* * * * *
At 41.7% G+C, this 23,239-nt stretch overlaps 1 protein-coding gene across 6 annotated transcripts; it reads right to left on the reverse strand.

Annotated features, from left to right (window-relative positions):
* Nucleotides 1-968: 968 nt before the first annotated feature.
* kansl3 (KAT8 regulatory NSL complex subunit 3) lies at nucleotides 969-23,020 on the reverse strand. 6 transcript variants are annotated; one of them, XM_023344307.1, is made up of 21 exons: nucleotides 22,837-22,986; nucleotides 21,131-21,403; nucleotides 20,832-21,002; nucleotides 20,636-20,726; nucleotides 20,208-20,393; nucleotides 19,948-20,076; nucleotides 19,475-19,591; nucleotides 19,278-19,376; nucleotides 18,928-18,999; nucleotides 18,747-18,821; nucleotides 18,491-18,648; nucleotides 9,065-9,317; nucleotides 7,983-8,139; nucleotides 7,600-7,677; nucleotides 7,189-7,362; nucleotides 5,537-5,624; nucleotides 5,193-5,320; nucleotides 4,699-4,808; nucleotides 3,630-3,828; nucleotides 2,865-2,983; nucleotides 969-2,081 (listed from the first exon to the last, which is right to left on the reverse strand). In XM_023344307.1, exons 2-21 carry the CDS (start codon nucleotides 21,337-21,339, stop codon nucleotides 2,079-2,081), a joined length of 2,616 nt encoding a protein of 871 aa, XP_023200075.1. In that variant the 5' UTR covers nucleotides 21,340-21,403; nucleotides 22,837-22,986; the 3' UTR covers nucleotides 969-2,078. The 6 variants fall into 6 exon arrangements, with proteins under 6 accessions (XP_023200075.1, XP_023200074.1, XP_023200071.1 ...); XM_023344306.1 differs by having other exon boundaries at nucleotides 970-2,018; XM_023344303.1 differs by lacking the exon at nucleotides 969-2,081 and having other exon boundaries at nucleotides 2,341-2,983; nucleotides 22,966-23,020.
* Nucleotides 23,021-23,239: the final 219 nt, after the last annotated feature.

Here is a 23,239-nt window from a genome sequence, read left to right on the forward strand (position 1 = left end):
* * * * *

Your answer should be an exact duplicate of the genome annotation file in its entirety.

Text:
At 41.7% G+C, this 23,239-nt stretch overlaps 1 protein-coding gene across 6 annotated transcripts; it reads right to left on the reverse strand.

Annotated features, from left to right (window-relative positions):
* Nucleotides 1-968: 968 nt before the first annotated feature.
* kansl3 (KAT8 regulatory NSL complex subunit 3) lies at nucleotides 969-23,020 on the reverse strand. 6 transcript variants are annotated; one of them, XM_023344307.1, is made up of 21 exons: nucleotides 22,837-22,986; nucleotides 21,131-21,403; nucleotides 20,832-21,002; nucleotides 20,636-20,726; nucleotides 20,208-20,393; nucleotides 19,948-20,076; nucleotides 19,475-19,591; nucleotides 19,278-19,376; nucleotides 18,928-18,999; nucleotides 18,747-18,821; nucleotides 18,491-18,648; nucleotides 9,065-9,317; nucleotides 7,983-8,139; nucleotides 7,600-7,677; nucleotides 7,189-7,362; nucleotides 5,537-5,624; nucleotides 5,193-5,320; nucleotides 4,699-4,808; nucleotides 3,630-3,828; nucleotides 2,865-2,983; nucleotides 969-2,081 (listed from the first exon to the last, which is right to left on the reverse strand). In XM_023344307.1, exons 2-21 carry the CDS (start codon nucleotides 21,337-21,339, stop codon nucleotides 2,079-2,081), a joined length of 2,616 nt encoding a protein of 871 aa, XP_023200075.1. In that variant the 5' UTR covers nucleotides 21,340-21,403; nucleotides 22,837-22,986; the 3' UTR covers nucleotides 969-2,078. The 6 variants fall into 6 exon arrangements, with proteins under 6 accessions (XP_023200075.1, XP_023200074.1, XP_023200071.1 ...); XM_023344306.1 differs by having other exon boundaries at nucleotides 970-2,018; XM_023344303.1 differs by lacking the exon at nucleotides 969-2,081 and having other exon boundaries at nucleotides 2,341-2,983; nucleotides 22,966-23,020.
* Nucleotides 23,021-23,239: the final 219 nt, after the last annotated feature.

Here is a 23,239-nt window from a genome sequence, read left to right on the forward strand (position 1 = left end):